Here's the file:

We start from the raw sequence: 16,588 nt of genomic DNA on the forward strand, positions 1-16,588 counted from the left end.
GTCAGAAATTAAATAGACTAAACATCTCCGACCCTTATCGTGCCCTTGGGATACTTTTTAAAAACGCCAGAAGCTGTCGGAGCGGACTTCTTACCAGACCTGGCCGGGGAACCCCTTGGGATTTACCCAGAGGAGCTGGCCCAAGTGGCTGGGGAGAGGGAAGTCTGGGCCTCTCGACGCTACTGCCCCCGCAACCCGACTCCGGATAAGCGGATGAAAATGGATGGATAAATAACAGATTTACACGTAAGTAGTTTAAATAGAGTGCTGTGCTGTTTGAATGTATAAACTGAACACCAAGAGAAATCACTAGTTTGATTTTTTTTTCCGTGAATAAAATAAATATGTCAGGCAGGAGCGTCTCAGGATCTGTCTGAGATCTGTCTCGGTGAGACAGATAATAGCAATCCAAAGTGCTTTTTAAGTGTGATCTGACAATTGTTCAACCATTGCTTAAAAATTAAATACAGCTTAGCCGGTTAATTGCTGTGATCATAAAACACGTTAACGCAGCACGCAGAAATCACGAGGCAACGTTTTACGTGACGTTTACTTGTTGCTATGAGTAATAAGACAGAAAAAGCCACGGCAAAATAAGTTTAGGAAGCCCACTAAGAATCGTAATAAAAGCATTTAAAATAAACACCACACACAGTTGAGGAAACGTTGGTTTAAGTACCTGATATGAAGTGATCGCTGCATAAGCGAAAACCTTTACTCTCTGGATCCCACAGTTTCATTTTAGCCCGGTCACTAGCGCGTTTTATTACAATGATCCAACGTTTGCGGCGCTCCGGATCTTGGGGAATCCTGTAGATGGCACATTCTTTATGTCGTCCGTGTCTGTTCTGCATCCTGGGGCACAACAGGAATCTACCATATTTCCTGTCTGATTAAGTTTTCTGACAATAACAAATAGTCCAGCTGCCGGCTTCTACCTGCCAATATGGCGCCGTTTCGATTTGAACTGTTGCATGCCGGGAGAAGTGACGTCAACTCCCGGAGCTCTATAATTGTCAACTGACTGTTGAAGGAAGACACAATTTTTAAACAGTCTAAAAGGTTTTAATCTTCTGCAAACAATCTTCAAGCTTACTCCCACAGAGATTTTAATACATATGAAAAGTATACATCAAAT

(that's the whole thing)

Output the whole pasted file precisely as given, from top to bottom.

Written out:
We start from the raw sequence: 16,588 nt of genomic DNA on the forward strand, positions 1-16,588 counted from the left end.
GTCAGAAATTAAATAGACTAAACATCTCCGACCCTTATCGTGCCCTTGGGATACTTTTTAAAAACGCCAGAAGCTGTCGGAGCGGACTTCTTACCAGACCTGGCCGGGGAACCCCTTGGGATTTACCCAGAGGAGCTGGCCCAAGTGGCTGGGGAGAGGGAAGTCTGGGCCTCTCGACGCTACTGCCCCCGCAACCCGACTCCGGATAAGCGGATGAAAATGGATGGATAAATAACAGATTTACACGTAAGTAGTTTAAATAGAGTGCTGTGCTGTTTGAATGTATAAACTGAACACCAAGAGAAATCACTAGTTTGATTTTTTTTTCCGTGAATAAAATAAATATGTCAGGCAGGAGCGTCTCAGGATCTGTCTGAGATCTGTCTCGGTGAGACAGATAATAGCAATCCAAAGTGCTTTTTAAGTGTGATCTGACAATTGTTCAACCATTGCTTAAAAATTAAATACAGCTTAGCCGGTTAATTGCTGTGATCATAAAACACGTTAACGCAGCACGCAGAAATCACGAGGCAACGTTTTACGTGACGTTTACTTGTTGCTATGAGTAATAAGACAGAAAAAGCCACGGCAAAATAAGTTTAGGAAGCCCACTAAGAATCGTAATAAAAGCATTTAAAATAAACACCACACACAGTTGAGGAAACGTTGGTTTAAGTACCTGATATGAAGTGATCGCTGCATAAGCGAAAACCTTTACTCTCTGGATCCCACAGTTTCATTTTAGCCCGGTCACTAGCGCGTTTTATTACAATGATCCAACGTTTGCGGCGCTCCGGATCTTGGGGAATCCTGTAGATGGCACATTCTTTATGTCGTCCGTGTCTGTTCTGCATCCTGGGGCACAACAGGAATCTACCATATTTCCTGTCTGATTAAGTTTTCTGACAATAACAAATAGTCCAGCTGCCGGCTTCTACCTGCCAATATGGCGCCGTTTCGATTTGAACTGTTGCATGCCGGGAGAAGTGACGTCAACTCCCGGAGCTCTATAATTGTCAACTGACTGTTGAAGGAAGACACAATTTTTAAACAGTCTAAAAGGTTTTAATCTTCTGCAAACAATCTTCAAGCTTACTCCCACAGAGATTTTAATACATATGAAAAGTATACATCAAAT